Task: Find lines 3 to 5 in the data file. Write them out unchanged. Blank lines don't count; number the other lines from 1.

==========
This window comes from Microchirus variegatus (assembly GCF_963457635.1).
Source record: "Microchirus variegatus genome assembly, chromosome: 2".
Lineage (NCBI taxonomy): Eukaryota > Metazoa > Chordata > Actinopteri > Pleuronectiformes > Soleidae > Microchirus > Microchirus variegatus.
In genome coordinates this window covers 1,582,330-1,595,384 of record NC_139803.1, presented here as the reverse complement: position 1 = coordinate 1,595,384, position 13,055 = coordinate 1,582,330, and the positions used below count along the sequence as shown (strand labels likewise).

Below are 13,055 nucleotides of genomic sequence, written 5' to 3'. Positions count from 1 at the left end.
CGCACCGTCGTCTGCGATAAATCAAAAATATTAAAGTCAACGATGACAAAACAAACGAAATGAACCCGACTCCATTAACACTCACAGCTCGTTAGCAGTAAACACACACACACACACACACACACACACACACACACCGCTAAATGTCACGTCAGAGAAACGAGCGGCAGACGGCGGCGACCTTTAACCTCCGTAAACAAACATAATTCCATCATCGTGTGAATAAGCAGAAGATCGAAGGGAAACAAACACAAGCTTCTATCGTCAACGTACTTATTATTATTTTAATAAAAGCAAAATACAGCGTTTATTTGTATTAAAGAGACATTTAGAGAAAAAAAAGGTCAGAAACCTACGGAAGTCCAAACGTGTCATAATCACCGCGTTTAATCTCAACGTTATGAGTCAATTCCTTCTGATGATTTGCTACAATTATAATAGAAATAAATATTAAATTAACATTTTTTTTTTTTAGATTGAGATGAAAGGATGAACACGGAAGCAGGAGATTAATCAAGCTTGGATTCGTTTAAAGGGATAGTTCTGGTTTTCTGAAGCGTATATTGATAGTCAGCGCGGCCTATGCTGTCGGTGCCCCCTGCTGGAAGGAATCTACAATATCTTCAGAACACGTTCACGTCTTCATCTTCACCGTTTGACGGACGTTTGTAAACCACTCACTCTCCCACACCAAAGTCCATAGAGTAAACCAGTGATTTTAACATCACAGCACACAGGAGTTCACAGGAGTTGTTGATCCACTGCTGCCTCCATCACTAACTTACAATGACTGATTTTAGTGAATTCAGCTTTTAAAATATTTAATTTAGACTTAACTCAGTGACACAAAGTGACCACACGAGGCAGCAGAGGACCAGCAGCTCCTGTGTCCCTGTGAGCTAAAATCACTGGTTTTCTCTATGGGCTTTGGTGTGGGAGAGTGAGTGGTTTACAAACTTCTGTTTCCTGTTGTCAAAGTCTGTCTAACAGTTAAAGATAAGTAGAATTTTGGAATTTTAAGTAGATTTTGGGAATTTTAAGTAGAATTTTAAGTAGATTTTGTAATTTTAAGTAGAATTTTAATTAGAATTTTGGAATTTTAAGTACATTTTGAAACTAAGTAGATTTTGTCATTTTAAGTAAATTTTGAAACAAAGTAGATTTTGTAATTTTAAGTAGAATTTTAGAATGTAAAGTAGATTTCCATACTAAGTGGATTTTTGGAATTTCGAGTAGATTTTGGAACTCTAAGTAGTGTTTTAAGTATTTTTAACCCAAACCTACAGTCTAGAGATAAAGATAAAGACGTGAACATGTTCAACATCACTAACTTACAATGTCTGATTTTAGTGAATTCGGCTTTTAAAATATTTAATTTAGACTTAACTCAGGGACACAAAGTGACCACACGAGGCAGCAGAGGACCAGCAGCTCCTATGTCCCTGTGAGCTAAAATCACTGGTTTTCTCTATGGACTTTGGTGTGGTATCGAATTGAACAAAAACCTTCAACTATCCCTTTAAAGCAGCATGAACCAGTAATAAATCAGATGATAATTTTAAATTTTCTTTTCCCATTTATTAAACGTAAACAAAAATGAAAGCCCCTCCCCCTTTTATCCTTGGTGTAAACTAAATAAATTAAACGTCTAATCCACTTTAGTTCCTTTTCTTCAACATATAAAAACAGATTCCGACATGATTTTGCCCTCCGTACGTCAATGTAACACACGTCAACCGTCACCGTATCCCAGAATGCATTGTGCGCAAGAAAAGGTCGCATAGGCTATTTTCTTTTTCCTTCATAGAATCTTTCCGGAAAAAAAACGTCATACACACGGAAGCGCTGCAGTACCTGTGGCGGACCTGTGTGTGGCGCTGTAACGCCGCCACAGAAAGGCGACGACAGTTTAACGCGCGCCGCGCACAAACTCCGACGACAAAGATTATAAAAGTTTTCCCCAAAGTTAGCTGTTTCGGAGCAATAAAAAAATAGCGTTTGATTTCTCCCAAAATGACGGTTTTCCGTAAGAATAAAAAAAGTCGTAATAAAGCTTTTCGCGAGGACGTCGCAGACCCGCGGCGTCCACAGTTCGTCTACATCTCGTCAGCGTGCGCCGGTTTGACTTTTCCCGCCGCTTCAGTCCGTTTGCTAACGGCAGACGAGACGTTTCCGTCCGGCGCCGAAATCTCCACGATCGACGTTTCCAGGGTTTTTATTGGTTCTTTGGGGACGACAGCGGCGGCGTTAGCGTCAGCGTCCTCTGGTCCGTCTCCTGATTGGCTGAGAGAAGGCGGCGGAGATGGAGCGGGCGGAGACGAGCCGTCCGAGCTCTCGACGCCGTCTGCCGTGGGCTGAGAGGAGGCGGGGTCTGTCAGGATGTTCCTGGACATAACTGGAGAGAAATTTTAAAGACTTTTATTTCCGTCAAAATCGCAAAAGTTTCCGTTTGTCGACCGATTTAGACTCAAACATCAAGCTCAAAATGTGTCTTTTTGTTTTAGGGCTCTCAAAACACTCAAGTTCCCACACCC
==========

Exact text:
Lineage (NCBI taxonomy): Eukaryota > Metazoa > Chordata > Actinopteri > Pleuronectiformes > Soleidae > Microchirus > Microchirus variegatus.
In genome coordinates this window covers 1,582,330-1,595,384 of record NC_139803.1, presented here as the reverse complement: position 1 = coordinate 1,595,384, position 13,055 = coordinate 1,582,330, and the positions used below count along the sequence as shown (strand labels likewise).

Below are 13,055 nucleotides of genomic sequence, written 5' to 3'. Positions count from 1 at the left end.